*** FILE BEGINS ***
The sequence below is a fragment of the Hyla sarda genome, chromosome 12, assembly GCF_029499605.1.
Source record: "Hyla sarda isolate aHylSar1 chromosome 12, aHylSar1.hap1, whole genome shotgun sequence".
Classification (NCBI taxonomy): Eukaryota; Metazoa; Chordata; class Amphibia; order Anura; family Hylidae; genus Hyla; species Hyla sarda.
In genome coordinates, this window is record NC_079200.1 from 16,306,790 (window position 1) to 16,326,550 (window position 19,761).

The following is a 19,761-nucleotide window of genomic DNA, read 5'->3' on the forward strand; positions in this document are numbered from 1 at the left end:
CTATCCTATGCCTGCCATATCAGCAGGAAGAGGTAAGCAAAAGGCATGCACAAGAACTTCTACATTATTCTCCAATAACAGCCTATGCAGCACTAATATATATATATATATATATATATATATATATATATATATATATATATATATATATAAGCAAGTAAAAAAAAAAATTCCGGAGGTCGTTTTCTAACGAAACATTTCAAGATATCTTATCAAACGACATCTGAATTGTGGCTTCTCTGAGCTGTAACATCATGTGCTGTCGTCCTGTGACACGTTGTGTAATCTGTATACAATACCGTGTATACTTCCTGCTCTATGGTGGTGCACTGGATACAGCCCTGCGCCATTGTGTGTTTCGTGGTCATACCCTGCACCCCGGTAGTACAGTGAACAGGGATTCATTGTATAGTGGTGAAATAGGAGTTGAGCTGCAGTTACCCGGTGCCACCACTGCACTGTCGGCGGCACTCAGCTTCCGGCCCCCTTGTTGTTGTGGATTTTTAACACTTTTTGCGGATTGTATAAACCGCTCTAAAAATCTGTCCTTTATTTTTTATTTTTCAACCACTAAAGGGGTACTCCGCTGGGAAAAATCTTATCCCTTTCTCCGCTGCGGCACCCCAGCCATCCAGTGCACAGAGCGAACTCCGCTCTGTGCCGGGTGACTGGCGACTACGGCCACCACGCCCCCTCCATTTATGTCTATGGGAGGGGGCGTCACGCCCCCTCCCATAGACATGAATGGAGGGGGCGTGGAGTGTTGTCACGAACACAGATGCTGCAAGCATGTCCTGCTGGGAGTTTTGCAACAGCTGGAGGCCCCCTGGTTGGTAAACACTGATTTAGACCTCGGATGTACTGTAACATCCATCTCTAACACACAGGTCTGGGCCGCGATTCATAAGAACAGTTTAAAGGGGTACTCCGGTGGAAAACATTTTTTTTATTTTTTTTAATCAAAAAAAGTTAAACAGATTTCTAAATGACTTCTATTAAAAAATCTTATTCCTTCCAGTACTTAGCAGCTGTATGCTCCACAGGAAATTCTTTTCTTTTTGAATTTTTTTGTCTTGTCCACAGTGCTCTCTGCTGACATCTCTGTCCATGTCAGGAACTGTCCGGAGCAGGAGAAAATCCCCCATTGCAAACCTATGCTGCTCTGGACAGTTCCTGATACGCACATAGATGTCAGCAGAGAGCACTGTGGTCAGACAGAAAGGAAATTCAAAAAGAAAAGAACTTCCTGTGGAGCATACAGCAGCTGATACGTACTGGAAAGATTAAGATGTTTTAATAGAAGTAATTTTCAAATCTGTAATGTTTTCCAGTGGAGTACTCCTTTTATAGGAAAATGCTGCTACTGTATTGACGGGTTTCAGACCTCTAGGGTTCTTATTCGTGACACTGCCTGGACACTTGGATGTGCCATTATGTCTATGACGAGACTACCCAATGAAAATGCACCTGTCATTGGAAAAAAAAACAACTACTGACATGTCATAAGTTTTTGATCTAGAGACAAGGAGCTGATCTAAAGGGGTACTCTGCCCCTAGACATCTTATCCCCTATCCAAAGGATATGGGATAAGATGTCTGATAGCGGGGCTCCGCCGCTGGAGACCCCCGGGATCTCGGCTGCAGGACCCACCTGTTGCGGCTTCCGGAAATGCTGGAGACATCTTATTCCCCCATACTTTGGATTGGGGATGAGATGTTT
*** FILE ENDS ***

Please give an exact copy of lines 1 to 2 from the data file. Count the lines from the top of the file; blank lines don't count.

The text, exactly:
The sequence below is a fragment of the Hyla sarda genome, chromosome 12, assembly GCF_029499605.1.
Source record: "Hyla sarda isolate aHylSar1 chromosome 12, aHylSar1.hap1, whole genome shotgun sequence".